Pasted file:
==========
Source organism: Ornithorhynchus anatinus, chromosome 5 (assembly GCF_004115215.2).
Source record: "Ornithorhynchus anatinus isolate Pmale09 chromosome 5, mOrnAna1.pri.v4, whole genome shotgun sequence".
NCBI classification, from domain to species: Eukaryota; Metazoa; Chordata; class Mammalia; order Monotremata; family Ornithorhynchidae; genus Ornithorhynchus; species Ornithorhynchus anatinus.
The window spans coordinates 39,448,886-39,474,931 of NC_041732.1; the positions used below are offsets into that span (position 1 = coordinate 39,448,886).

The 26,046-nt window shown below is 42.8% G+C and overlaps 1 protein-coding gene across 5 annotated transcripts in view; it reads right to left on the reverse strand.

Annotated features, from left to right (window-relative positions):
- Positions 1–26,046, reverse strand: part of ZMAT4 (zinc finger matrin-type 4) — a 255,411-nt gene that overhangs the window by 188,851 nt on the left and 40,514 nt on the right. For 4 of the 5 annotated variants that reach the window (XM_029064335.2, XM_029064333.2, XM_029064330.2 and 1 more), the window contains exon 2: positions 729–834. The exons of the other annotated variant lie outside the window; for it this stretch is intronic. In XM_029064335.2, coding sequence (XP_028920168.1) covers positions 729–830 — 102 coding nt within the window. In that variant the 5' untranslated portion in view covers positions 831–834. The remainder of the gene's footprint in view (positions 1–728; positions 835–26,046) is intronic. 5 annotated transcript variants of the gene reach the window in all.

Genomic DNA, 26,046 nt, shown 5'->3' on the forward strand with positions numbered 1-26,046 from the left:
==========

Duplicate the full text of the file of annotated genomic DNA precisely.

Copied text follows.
Source organism: Ornithorhynchus anatinus, chromosome 5 (assembly GCF_004115215.2).
Source record: "Ornithorhynchus anatinus isolate Pmale09 chromosome 5, mOrnAna1.pri.v4, whole genome shotgun sequence".
NCBI classification, from domain to species: Eukaryota; Metazoa; Chordata; class Mammalia; order Monotremata; family Ornithorhynchidae; genus Ornithorhynchus; species Ornithorhynchus anatinus.
The window spans coordinates 39,448,886-39,474,931 of NC_041732.1; the positions used below are offsets into that span (position 1 = coordinate 39,448,886).

The 26,046-nt window shown below is 42.8% G+C and overlaps 1 protein-coding gene across 5 annotated transcripts in view; it reads right to left on the reverse strand.

Annotated features, from left to right (window-relative positions):
- Positions 1–26,046, reverse strand: part of ZMAT4 (zinc finger matrin-type 4) — a 255,411-nt gene that overhangs the window by 188,851 nt on the left and 40,514 nt on the right. For 4 of the 5 annotated variants that reach the window (XM_029064335.2, XM_029064333.2, XM_029064330.2 and 1 more), the window contains exon 2: positions 729–834. The exons of the other annotated variant lie outside the window; for it this stretch is intronic. In XM_029064335.2, coding sequence (XP_028920168.1) covers positions 729–830 — 102 coding nt within the window. In that variant the 5' untranslated portion in view covers positions 831–834. The remainder of the gene's footprint in view (positions 1–728; positions 835–26,046) is intronic. 5 annotated transcript variants of the gene reach the window in all.

Genomic DNA, 26,046 nt, shown 5'->3' on the forward strand with positions numbered 1-26,046 from the left: